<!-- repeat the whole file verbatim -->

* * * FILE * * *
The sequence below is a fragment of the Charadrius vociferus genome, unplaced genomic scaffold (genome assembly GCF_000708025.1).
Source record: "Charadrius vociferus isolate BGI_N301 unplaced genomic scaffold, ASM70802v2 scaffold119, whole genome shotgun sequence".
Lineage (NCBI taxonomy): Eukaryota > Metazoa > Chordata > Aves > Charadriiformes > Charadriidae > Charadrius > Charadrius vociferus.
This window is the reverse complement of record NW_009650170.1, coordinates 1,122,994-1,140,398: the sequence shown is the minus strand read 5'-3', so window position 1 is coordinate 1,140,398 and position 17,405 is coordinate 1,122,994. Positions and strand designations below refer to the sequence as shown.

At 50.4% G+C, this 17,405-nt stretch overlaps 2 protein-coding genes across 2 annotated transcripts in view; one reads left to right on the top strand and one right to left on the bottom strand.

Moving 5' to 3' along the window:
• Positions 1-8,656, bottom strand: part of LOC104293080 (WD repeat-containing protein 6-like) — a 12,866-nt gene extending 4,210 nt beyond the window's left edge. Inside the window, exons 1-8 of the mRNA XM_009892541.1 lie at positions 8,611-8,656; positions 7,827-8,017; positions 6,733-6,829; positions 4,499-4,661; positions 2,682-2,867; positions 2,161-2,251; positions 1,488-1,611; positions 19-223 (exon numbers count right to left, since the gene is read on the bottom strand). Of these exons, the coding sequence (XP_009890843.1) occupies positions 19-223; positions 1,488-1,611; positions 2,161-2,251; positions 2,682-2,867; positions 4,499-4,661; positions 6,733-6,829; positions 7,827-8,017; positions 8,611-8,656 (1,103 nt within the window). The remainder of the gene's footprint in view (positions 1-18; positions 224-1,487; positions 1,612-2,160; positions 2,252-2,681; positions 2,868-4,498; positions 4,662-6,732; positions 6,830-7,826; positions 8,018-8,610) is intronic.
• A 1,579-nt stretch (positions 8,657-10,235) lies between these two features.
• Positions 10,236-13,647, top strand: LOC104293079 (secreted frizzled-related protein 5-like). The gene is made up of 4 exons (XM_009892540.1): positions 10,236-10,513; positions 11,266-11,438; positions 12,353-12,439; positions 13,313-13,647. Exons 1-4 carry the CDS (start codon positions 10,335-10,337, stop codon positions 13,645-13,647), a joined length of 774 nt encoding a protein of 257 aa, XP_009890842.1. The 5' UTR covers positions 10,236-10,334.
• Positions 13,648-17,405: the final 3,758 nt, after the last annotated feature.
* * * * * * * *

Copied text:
The sequence below is a fragment of the Charadrius vociferus genome, unplaced genomic scaffold (genome assembly GCF_000708025.1).
Source record: "Charadrius vociferus isolate BGI_N301 unplaced genomic scaffold, ASM70802v2 scaffold119, whole genome shotgun sequence".
Lineage (NCBI taxonomy): Eukaryota > Metazoa > Chordata > Aves > Charadriiformes > Charadriidae > Charadrius > Charadrius vociferus.
This window is the reverse complement of record NW_009650170.1, coordinates 1,122,994-1,140,398: the sequence shown is the minus strand read 5'-3', so window position 1 is coordinate 1,140,398 and position 17,405 is coordinate 1,122,994. Positions and strand designations below refer to the sequence as shown.

At 50.4% G+C, this 17,405-nt stretch overlaps 2 protein-coding genes across 2 annotated transcripts in view; one reads left to right on the top strand and one right to left on the bottom strand.

Moving 5' to 3' along the window:
• Positions 1-8,656, bottom strand: part of LOC104293080 (WD repeat-containing protein 6-like) — a 12,866-nt gene extending 4,210 nt beyond the window's left edge. Inside the window, exons 1-8 of the mRNA XM_009892541.1 lie at positions 8,611-8,656; positions 7,827-8,017; positions 6,733-6,829; positions 4,499-4,661; positions 2,682-2,867; positions 2,161-2,251; positions 1,488-1,611; positions 19-223 (exon numbers count right to left, since the gene is read on the bottom strand). Of these exons, the coding sequence (XP_009890843.1) occupies positions 19-223; positions 1,488-1,611; positions 2,161-2,251; positions 2,682-2,867; positions 4,499-4,661; positions 6,733-6,829; positions 7,827-8,017; positions 8,611-8,656 (1,103 nt within the window). The remainder of the gene's footprint in view (positions 1-18; positions 224-1,487; positions 1,612-2,160; positions 2,252-2,681; positions 2,868-4,498; positions 4,662-6,732; positions 6,830-7,826; positions 8,018-8,610) is intronic.
• A 1,579-nt stretch (positions 8,657-10,235) lies between these two features.
• Positions 10,236-13,647, top strand: LOC104293079 (secreted frizzled-related protein 5-like). The gene is made up of 4 exons (XM_009892540.1): positions 10,236-10,513; positions 11,266-11,438; positions 12,353-12,439; positions 13,313-13,647. Exons 1-4 carry the CDS (start codon positions 10,335-10,337, stop codon positions 13,645-13,647), a joined length of 774 nt encoding a protein of 257 aa, XP_009890842.1. The 5' UTR covers positions 10,236-10,334.
• Positions 13,648-17,405: the final 3,758 nt, after the last annotated feature.